Some of the 'goods' provided by the Public Sector such as defence, schools and roads are not directly charged for. Consequently financial criteria are of little help in ensuring that money is spent in a consistent and efficient manner and that benefits to society from investments are maximised. Cost Benefit Analysis is a technique, which has been developed to asist in the appraisal of the non-marketable output of Public Sector investments.
COst Benefit Analysis (COBA), a Department for Transport sponsored computer programme, estimates the effects of highway improvements, in terms of time, vehicle operating and accident costs on the users of the road system. These cost changes are compared with the construction and maintenance costs over the appraisal period. Traffic flows with and without the scheme being appraised are input together with a detailed geometric description of the network links and junctions. The individual link and junction user costs are summed to yield the total cost over the network.
DfI Roads attaches great importance to environmental issues. Environmental assessment is a method and process by which information about environmental effects is collected, assessed and used to inform decision-making.
The main aims of an environmental assessment of road schemes are:
- to ensure that the likely environmental effects of possible schemes are fully considered so that decisions can be made with a knowledge of their environmental consequences, including the decision whether or not to to proceed with the further development of a scheme and, if it were to go ahead, to aid the identification of ways in which the environmental effects could be minimised through route selection and other measures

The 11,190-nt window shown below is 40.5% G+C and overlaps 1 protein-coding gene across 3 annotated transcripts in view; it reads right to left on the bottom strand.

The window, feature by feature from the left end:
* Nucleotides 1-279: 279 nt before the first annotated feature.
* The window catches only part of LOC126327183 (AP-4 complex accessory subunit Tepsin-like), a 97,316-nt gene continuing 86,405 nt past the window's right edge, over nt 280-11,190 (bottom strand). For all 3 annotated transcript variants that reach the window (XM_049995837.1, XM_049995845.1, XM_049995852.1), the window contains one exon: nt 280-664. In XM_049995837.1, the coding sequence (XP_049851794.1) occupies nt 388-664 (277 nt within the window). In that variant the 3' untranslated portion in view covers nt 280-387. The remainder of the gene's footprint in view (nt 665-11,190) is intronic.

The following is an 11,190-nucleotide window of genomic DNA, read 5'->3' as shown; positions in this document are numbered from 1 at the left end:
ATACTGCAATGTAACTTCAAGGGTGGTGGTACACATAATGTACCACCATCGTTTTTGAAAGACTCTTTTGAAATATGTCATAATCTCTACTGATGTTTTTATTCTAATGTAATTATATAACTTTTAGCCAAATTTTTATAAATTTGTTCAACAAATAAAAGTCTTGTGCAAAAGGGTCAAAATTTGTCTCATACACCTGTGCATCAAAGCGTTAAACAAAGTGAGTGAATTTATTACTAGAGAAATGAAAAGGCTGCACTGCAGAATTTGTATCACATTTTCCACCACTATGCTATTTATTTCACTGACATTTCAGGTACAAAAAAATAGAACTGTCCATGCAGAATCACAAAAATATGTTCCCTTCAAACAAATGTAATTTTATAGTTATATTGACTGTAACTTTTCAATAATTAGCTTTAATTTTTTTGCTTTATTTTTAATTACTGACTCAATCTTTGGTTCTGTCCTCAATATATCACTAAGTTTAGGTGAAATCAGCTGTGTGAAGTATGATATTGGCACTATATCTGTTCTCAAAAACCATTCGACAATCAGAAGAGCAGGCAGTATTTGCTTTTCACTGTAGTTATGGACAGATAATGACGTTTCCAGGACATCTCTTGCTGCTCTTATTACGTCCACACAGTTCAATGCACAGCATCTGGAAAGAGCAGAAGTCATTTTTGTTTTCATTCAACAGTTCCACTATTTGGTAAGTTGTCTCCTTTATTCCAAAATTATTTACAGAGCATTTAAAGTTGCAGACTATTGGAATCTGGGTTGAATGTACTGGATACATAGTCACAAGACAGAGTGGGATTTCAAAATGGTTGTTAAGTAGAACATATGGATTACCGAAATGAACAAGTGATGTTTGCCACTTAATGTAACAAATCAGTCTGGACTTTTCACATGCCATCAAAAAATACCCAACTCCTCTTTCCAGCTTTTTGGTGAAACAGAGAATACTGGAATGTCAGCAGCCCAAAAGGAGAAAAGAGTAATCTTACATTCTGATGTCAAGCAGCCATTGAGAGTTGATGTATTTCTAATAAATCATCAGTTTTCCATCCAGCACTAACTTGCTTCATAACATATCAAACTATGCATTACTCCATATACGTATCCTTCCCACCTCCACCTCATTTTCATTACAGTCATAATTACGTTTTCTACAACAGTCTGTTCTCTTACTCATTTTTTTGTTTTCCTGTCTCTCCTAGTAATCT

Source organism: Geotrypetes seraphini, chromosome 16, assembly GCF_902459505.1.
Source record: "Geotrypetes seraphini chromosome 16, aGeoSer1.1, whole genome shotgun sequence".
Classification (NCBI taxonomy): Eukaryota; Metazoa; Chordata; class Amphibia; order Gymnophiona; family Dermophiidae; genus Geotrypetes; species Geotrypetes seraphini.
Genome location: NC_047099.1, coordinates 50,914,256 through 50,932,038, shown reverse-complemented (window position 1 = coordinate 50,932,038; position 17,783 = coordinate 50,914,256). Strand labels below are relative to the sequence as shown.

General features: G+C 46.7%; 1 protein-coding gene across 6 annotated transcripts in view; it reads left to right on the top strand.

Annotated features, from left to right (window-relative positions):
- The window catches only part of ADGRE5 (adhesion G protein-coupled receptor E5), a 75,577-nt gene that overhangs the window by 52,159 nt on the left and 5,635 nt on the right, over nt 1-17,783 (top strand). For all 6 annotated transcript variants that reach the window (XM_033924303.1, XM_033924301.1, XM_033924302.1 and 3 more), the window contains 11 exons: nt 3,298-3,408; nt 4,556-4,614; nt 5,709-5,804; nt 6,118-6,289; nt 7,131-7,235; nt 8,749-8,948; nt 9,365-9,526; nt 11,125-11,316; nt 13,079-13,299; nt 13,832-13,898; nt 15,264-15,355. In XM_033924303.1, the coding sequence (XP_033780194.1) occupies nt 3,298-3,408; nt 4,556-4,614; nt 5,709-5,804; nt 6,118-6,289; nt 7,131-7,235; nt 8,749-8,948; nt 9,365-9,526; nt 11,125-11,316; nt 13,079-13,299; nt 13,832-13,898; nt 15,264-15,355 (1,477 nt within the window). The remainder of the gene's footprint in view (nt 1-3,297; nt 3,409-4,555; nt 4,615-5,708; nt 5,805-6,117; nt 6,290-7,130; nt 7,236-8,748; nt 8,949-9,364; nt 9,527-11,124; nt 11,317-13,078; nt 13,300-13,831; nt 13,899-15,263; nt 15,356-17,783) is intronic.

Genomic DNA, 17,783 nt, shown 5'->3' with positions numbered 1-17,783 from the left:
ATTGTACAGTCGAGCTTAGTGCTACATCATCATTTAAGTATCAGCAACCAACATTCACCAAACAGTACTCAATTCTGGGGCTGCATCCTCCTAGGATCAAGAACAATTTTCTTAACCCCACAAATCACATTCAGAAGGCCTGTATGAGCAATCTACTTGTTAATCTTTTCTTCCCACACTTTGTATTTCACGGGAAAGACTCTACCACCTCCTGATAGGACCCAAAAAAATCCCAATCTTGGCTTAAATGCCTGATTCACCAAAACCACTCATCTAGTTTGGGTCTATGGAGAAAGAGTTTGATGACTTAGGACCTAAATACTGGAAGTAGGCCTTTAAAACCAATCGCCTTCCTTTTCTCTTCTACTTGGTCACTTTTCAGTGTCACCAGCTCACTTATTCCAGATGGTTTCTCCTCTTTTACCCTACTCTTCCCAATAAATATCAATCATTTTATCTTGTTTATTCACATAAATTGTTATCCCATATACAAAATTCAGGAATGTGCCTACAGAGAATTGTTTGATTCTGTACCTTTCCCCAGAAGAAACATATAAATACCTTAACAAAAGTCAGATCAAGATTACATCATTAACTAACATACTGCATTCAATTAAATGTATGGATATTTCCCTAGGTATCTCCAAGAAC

- to ensure consideration of the likely environmental effects of route options in a way which enables the importance of the predicted effects and the scope for mitigating these to be properly evaluated
- to allow the public and statutory environmental bodies to comment on the proposal taking account of their environmental implications
Stages of assessment
Environmental assessment is a continuous process used to inform all decisions in the development and design of a road scheme. It is reported in three stages, the level of detail and the coverage of the assessment is appropriate to the type of decision that can reasonably be taken at each stage.
Sufficient assessment to identify the environmental advantages, disadvantages and constraints associated with broadly defined route corridors.
Sufficient assessment to identify the factors and effects to be taken into account in choosing the route options and to identify the environmental advantages, disadvantages and constraints associated with those routes.
Stage 3 - prior to the publication of an Environmental statement
An assessment in accordance with The Roads (Environmental Impact Assessment) Regulations (Northern Ireland) 2017 which came into operation on 16 May 2017. This transposes the EIA Directive 2011/92/EU, as amended by 2014/52/EU, into Northern Ireland legislation.